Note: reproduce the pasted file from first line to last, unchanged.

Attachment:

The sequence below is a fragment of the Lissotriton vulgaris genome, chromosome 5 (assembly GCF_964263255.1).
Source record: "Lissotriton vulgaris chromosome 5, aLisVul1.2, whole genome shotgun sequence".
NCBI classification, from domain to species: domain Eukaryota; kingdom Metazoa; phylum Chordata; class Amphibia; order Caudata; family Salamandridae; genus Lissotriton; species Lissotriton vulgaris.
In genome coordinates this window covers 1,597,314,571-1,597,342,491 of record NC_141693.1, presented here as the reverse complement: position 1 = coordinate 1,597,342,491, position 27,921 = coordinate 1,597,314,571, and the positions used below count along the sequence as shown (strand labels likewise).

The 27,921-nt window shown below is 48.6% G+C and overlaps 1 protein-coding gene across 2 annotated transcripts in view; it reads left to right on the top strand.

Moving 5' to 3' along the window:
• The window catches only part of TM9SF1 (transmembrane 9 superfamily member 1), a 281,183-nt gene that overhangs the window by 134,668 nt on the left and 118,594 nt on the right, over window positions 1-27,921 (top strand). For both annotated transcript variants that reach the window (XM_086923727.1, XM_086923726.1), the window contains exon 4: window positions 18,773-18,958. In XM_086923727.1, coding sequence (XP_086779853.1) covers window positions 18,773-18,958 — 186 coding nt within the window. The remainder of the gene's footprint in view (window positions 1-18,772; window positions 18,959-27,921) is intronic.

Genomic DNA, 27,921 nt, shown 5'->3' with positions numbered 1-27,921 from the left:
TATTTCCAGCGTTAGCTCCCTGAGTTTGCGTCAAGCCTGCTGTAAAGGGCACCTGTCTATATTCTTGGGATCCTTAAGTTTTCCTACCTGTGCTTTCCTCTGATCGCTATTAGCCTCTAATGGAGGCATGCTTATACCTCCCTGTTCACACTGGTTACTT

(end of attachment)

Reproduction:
The sequence below is a fragment of the Lissotriton vulgaris genome, chromosome 5 (assembly GCF_964263255.1).
Source record: "Lissotriton vulgaris chromosome 5, aLisVul1.2, whole genome shotgun sequence".
NCBI classification, from domain to species: domain Eukaryota; kingdom Metazoa; phylum Chordata; class Amphibia; order Caudata; family Salamandridae; genus Lissotriton; species Lissotriton vulgaris.
In genome coordinates this window covers 1,597,314,571-1,597,342,491 of record NC_141693.1, presented here as the reverse complement: position 1 = coordinate 1,597,342,491, position 27,921 = coordinate 1,597,314,571, and the positions used below count along the sequence as shown (strand labels likewise).

The 27,921-nt window shown below is 48.6% G+C and overlaps 1 protein-coding gene across 2 annotated transcripts in view; it reads left to right on the top strand.

Moving 5' to 3' along the window:
• The window catches only part of TM9SF1 (transmembrane 9 superfamily member 1), a 281,183-nt gene that overhangs the window by 134,668 nt on the left and 118,594 nt on the right, over window positions 1-27,921 (top strand). For both annotated transcript variants that reach the window (XM_086923727.1, XM_086923726.1), the window contains exon 4: window positions 18,773-18,958. In XM_086923727.1, coding sequence (XP_086779853.1) covers window positions 18,773-18,958 — 186 coding nt within the window. The remainder of the gene's footprint in view (window positions 1-18,772; window positions 18,959-27,921) is intronic.

Genomic DNA, 27,921 nt, shown 5'->3' with positions numbered 1-27,921 from the left:
TATTTCCAGCGTTAGCTCCCTGAGTTTGCGTCAAGCCTGCTGTAAAGGGCACCTGTCTATATTCTTGGGATCCTTAAGTTTTCCTACCTGTGCTTTCCTCTGATCGCTATTAGCCTCTAATGGAGGCATGCTTATACCTCCCTGTTCACACTGGTTACTT